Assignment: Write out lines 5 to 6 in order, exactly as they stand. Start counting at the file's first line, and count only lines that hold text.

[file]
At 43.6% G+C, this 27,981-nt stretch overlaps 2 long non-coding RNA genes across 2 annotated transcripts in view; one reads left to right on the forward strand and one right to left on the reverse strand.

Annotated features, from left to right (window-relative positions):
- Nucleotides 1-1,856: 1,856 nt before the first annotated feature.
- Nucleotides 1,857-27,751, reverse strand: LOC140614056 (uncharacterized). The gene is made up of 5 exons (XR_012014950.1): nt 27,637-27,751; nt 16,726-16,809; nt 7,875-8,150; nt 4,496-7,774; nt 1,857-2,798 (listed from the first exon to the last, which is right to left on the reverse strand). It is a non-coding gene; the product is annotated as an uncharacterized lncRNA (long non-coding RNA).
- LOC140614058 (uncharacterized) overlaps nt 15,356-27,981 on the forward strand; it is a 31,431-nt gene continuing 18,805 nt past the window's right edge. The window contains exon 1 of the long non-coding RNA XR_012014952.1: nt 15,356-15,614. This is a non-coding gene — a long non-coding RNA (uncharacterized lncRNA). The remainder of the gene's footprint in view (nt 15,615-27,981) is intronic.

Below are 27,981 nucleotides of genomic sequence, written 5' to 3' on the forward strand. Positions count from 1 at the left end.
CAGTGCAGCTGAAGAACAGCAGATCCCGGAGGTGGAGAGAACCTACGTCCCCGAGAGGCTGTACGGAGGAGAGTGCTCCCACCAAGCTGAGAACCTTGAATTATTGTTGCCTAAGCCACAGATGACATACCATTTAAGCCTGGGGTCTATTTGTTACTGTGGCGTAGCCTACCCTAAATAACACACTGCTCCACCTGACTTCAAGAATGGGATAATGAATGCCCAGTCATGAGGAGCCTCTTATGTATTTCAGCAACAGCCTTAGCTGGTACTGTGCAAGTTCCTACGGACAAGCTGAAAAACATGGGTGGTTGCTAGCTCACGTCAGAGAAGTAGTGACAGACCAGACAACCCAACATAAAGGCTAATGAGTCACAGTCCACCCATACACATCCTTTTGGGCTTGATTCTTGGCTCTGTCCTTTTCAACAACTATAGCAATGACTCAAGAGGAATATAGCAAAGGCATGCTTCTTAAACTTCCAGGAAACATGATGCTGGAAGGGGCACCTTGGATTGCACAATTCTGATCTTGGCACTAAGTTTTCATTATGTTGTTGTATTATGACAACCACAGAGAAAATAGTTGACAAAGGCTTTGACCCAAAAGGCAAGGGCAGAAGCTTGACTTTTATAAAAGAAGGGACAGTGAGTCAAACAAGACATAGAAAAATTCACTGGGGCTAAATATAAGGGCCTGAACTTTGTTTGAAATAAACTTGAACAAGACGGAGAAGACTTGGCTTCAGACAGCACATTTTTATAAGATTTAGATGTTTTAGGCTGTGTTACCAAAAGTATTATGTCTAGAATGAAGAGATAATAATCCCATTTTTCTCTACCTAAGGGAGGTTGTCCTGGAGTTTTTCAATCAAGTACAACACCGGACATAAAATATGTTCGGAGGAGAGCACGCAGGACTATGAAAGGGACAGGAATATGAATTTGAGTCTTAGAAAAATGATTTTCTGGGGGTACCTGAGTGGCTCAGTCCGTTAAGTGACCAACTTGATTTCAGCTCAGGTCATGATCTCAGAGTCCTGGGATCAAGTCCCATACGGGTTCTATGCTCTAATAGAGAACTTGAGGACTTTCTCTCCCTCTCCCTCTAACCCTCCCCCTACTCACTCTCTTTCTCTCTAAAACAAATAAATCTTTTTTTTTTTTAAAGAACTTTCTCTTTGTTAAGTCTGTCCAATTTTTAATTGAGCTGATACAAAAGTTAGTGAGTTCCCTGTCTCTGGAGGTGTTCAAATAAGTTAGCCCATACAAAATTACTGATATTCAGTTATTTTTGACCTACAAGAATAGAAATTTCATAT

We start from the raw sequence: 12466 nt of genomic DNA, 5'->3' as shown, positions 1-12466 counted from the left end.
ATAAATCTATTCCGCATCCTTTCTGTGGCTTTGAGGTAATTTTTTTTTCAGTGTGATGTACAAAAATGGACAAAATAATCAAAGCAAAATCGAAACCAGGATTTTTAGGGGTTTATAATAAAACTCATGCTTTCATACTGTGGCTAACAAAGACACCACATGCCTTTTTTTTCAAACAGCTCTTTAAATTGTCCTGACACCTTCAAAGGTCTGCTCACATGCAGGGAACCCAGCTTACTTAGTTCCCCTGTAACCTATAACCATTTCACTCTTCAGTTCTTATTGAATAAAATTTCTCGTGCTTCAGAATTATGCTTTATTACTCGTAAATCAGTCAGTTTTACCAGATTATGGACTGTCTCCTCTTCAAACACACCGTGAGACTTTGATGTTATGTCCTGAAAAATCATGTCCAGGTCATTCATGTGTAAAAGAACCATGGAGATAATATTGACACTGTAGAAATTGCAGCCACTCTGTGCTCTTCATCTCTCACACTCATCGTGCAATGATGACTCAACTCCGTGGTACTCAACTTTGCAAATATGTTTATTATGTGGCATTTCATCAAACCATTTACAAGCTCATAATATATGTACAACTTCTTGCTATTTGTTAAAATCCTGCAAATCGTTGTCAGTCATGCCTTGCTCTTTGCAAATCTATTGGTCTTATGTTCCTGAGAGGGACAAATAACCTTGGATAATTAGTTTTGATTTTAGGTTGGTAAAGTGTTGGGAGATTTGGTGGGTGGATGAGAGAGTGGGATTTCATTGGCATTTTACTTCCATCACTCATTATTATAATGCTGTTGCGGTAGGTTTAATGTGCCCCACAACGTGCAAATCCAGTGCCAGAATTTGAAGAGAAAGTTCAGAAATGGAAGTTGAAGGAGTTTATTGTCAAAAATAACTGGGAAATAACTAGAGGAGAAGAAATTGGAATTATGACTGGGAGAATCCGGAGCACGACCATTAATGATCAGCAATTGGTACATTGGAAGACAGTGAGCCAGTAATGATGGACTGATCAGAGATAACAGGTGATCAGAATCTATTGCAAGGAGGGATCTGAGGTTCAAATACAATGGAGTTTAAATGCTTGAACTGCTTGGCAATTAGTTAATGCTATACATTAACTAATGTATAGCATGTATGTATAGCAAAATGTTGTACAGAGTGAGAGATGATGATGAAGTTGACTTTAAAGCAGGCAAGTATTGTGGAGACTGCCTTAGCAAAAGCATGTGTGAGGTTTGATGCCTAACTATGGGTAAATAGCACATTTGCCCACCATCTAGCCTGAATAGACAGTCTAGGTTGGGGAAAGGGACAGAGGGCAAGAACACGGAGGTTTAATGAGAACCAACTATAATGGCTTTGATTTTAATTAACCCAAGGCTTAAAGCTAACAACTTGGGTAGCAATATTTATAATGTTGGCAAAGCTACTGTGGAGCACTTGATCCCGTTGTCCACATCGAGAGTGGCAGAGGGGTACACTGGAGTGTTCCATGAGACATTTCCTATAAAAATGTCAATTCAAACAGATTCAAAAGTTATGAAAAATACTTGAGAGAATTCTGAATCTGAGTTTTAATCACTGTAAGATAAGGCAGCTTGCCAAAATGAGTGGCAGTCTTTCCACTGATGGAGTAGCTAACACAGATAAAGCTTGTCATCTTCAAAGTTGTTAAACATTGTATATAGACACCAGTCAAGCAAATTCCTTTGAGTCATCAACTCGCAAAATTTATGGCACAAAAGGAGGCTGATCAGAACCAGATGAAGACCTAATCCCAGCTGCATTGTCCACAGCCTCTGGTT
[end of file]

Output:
- LOC140614058 (uncharacterized) overlaps nt 15,356-27,981 on the forward strand; it is a 31,431-nt gene continuing 18,805 nt past the window's right edge. The window contains exon 1 of the long non-coding RNA XR_012014952.1: nt 15,356-15,614. This is a non-coding gene — a long non-coding RNA (uncharacterized lncRNA). The remainder of the gene's footprint in view (nt 15,615-27,981) is intronic.

Below are 27,981 nucleotides of genomic sequence, written 5' to 3' on the forward strand. Positions count from 1 at the left end.